Denis talks about static typing again over in his blog.  Today he is focusing on path expressions which evaluate to singletons.  I recommend you check the entry on his site for the details.  The only thing that I wanted to add is that usually it is better from a performance perspective to wrap the entire path expression with a predicate (if possible), rather than applying postitional predicates across the entire path expression.  I am going to use the sample XSD that Denis provided:

CREATE XML SCHEMA COLLECTION MyCollection AS '
<schema xmlns="
http://www.w3.org/2001/XMLSchema" targetNamespace="uri:myns" xmlns:ns="uri:myns">

 <complexType name="myType">
  <sequence>
   <element name="a" type="string" minOccurs="1" maxOccurs="1"/>
   <element name="b" type="byte" minOccurs="3" maxOccurs="7"/>
   </sequence>
 </complexType>

 <element name="root" type="ns:myType"/>

</schema>'
go

I am going to use the value() method in my examples. Like the "replace value of" XQuery DML statement that Denis uses, the result of the value() method must be a singleton. 

DECLARE @var XML(MyCollection)
SET @var = '<x:root xmlns:x="uri:myns"
>
 <a>Data</a>
 <b>1</b><b>2</b><b>3</b>
</x:root>'
SELECT @var.value('declare namespace ns="uri:myns"; /ns:root[1]/a', 'nvarchar(max)')

This expression will compile and execute just fine, however one could write the following statement instead and it will actually in most cases perform better:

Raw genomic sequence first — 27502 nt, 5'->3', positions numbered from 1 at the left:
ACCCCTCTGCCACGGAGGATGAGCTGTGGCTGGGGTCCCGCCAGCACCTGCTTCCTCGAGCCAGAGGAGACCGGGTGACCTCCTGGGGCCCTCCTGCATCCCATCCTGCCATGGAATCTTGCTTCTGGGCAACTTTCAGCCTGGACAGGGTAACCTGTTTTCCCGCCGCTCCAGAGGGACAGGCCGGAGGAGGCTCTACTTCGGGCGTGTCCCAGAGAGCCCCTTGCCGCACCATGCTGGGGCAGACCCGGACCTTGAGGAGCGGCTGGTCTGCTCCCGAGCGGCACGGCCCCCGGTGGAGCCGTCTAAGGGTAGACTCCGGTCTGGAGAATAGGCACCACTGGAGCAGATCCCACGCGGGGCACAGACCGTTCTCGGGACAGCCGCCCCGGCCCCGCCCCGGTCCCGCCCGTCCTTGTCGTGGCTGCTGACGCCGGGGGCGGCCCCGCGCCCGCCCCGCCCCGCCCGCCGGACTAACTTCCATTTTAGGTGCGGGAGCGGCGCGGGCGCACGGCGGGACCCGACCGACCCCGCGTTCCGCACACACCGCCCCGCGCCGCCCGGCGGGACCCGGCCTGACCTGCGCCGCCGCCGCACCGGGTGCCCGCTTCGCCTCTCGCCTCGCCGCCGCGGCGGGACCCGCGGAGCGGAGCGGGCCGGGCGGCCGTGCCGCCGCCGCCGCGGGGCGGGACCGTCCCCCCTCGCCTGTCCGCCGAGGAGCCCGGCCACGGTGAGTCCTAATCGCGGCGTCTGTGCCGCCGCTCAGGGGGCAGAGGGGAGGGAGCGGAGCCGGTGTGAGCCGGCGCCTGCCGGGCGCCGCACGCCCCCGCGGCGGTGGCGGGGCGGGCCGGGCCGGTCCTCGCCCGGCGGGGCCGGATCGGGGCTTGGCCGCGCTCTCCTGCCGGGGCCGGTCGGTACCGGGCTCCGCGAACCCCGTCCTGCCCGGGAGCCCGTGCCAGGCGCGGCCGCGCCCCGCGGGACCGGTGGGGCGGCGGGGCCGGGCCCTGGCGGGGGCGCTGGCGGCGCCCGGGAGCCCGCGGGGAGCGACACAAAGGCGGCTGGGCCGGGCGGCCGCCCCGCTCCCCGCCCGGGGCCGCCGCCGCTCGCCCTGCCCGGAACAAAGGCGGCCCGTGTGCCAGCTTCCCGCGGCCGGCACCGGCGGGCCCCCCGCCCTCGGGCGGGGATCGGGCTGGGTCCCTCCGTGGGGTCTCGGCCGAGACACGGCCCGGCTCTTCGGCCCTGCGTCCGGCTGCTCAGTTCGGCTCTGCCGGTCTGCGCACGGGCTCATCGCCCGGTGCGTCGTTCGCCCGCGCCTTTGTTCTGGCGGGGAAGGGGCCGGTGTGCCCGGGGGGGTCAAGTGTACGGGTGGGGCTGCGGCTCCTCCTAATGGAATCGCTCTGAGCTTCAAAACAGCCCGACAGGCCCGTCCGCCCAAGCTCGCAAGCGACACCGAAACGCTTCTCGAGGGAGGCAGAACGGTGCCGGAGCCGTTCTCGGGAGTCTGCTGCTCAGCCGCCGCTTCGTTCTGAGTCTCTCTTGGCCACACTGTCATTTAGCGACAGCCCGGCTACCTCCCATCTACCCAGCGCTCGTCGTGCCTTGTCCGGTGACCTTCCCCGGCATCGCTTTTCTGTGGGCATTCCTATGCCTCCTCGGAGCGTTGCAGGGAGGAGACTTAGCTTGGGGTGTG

DECLARE @var XML(MyCollection)
SET @var = '<x:root xmlns:x="uri:myns"
>
 <a>Data</a>
 <b>1</b><b>2</b><b>3</b>
</x:root>'
SELECT @var.value('declare namespace ns="uri:myns"; (/ns:root/a)[1]', 'nvarchar(max)')

Now, I understand that these are not technically equivalent path expressions, but many times they can be used interchangeably due to the schema.  One gets the the element "a" which is a child of the 1st top-level element "ns:root", the second gets all of the elements "a" underneath the element "ns:root", and picks the 1st one from that set.  However, in many cases these are actually equivalent due to the schema constraints.

One more thing that I want to throw out there is that in this example, you can get away with not using the positional predicate altogether by specifying the DOCUMENT property on the XML instance:

DECLARE @var XML(DOCUMENT MyCollection)
SET @var = '<x:root xmlns:x="uri:myns"
>
 <a>Data</a>
 <b>1</b><b>2</b><b>3</b>
</x:root>'
SELECT @var.value('declare namespace ns="uri:myns"; /ns:root/a', 'nvarchar(max)')

The DOCUMENT property works in two ways, first of all it tells the XSD validator to only accept instances which contain a single top-level element and no top-level text nodes.  Secondly, we actually use this information for static typing of path expressions in the XQuery statements.  In this case, we are guaranteed that there will always be exactly one "ns:root" element, and according to the schema it will always have another element "a" as its child.